Reigning American League Cy Young winner Blake Snell agreed Thursday to a record-setting five-year, $50 million contract extension with the Tampa Bay Rays, league sources familiar with the deal told ESPN.
Snell, 26, rode an otherworldly final two months of the 2018 season to a 21-5 record and a 1.89 ERA, the lowest for an AL starter since Pedro Martinez in 2000. Over his final 16 starts, the left-handed Snell used a devastating four-pitch mix to post a 1.25 ERA over 93⅓ innings.
The contract beats previous records for extensions to players with less than three years of service in both total value (Gio Gonzalez's $42 million deal from the Washington Nationals in 2012) and average value (Luis Severino's $10 million a year from the New York Yankees this winter).
Snell was not arbitration eligible as a player with two-plus years of service, either, and he topped Corey Kluber's previous record of $38.5 million without giving the Rays a team option.
Tampa Bay will keep Snell for one projected free-agent season and do so via an anomalous deal -- five years for a young player that does not include any club options. The Rays do get the benefit of Snell's prime seasons, and he will reach free agency after his age-30 season.
The Rays rocketed to a surprising 90-win season in 2018 and harbor playoff aspirations this season in large part because of Snell's ascent. One of the Rays' nine first-round picks in the 2011 draft, Snell is the only one to carve out a substantive career -- though it's trending well enough to make up for the team's other eight misses.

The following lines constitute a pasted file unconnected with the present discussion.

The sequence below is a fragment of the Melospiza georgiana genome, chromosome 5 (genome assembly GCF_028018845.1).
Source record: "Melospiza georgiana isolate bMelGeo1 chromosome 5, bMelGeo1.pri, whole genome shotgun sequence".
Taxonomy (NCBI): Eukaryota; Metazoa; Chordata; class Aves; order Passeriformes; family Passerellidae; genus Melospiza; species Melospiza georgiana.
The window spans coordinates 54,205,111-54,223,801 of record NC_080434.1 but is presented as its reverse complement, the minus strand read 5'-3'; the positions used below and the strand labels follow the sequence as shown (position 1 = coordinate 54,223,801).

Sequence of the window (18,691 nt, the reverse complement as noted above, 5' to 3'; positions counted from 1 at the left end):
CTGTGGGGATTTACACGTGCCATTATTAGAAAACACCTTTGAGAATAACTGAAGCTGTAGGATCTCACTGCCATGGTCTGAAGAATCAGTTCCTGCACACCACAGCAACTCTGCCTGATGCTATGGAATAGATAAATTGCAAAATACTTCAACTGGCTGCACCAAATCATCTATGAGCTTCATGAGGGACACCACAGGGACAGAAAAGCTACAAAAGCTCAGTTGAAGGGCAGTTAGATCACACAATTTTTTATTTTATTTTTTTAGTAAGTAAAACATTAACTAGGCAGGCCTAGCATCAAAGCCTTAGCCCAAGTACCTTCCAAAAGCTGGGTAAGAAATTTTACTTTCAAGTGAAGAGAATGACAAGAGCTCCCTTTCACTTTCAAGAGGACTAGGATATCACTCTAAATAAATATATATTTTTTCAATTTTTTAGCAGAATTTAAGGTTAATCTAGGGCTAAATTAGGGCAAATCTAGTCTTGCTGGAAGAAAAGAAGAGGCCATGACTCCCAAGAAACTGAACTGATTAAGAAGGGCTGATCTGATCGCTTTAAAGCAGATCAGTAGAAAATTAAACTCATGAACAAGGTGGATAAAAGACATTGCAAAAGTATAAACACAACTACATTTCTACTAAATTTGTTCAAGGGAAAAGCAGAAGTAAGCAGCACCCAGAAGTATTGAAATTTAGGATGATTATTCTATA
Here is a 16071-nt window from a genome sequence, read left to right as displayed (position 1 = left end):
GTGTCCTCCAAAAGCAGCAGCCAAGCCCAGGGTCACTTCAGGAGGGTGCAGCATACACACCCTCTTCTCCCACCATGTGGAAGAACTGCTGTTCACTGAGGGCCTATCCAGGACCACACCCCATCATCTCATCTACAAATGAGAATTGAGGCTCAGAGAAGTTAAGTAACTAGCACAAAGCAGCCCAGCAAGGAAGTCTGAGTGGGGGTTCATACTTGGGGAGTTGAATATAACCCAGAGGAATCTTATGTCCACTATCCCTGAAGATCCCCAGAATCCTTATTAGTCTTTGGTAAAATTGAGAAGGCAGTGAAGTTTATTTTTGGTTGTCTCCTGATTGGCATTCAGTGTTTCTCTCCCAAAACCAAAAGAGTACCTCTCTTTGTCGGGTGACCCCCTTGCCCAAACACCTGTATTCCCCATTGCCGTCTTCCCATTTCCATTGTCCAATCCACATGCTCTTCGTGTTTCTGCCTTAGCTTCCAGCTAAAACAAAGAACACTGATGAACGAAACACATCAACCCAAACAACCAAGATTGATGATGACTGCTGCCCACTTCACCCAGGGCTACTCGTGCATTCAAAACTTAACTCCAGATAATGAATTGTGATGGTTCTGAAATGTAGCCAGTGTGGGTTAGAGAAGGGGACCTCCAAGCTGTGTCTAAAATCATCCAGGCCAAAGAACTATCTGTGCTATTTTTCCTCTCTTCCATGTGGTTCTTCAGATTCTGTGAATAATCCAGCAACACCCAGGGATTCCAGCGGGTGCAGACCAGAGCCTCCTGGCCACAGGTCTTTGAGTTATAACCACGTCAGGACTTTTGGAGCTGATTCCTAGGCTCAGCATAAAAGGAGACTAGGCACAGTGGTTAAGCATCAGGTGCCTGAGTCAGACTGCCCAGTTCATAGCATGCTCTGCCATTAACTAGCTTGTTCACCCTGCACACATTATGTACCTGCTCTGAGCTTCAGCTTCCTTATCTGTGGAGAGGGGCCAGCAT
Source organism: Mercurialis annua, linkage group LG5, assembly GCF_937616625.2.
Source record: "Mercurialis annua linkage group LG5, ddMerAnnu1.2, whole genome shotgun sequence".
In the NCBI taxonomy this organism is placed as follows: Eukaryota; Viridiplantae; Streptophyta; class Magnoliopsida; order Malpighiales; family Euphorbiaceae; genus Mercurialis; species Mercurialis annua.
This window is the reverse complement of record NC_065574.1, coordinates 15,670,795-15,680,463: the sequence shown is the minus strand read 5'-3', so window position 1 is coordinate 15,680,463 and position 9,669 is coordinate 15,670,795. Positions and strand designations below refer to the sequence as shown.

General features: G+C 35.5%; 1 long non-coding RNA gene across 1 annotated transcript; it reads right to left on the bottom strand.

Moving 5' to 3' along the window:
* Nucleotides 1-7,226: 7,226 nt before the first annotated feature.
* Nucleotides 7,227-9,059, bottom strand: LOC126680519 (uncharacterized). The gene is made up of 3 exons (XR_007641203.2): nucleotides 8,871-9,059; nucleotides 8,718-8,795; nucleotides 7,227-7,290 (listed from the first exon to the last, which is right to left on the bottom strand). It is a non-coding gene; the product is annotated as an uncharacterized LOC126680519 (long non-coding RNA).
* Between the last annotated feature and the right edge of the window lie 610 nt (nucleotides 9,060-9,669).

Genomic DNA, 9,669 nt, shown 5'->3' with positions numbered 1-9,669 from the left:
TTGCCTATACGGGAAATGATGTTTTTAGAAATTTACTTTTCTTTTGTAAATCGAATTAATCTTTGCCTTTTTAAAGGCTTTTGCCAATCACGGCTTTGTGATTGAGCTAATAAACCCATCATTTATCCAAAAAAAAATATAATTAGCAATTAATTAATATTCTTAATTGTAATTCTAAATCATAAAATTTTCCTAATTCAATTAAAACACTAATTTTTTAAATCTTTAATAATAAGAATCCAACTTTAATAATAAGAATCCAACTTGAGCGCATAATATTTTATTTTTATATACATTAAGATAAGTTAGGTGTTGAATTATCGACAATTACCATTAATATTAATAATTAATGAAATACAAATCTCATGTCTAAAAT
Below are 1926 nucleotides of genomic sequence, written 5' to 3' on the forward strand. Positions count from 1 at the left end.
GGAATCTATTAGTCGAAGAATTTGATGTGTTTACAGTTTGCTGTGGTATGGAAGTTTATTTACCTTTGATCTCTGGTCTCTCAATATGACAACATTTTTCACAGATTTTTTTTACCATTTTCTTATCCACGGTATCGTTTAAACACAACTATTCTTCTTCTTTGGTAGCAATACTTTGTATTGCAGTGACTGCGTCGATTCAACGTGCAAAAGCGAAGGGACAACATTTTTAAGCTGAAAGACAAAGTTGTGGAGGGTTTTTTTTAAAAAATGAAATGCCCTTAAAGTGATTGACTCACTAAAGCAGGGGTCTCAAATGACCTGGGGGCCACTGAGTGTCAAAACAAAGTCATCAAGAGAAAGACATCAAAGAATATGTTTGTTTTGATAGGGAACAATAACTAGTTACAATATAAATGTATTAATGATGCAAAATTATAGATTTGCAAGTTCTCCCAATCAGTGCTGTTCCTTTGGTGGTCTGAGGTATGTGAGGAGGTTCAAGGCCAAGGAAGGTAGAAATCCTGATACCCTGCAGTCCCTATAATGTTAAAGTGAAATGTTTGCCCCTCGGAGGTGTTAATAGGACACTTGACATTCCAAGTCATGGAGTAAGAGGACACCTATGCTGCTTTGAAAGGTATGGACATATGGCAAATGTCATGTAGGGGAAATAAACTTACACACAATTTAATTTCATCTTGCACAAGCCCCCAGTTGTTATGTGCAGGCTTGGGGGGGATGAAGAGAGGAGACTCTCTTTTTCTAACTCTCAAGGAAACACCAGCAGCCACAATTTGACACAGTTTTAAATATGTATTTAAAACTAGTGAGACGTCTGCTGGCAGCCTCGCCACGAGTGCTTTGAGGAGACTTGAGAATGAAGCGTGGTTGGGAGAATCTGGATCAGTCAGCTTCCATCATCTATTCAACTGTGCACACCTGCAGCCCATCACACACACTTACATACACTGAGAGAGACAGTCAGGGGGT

Snell spent parts of seven years in the minor leagues and was there as recently as 2017. Last season -- his first full season in the majors -- exceeded all expectations with 31 starts, 180⅔ innings, 221 strikeouts and an opponents' batting line of .178/.254/.300.
As the Rays tinkered with, and eventually relied upon, the strategy of using a so-called opener, Snell at times was the lone exception, beginning games and racking up quality starts. He'll enter the 2019 season alongside free-agent signee Charlie Morton and right-hander Tyler Glasnow as the only three penciled into the Rays' rotation.
Although they've eschewed starting pitching the past two seasons, the Rays have a history of extending young starters. From Chris Archer to Matt Moore to Wade Davis to James Shields, Tampa Bay has tried to keep its best homegrown pitchers.
The Rays aren't hesitant to go for higher-risk signings than Snell, either. They've also guaranteed $24 million this week to rookie utilityman Brandon Lowe, who signed a six-year deal. Snell, Lowe and center fielder Kevin Kiermaier are the only Rays signed beyond the 2020 season, and they're expected to enter the 2019 season with the lowest payroll in baseball.
Before agreeing to the deal, Snell had expressed disappointment earlier this month that Tampa Bay renewed him -- or assigned him a salary ($573,700, a raise of just $15,500) without his approval -- when other pre-arbitration award winners had received significant bumps in compensation.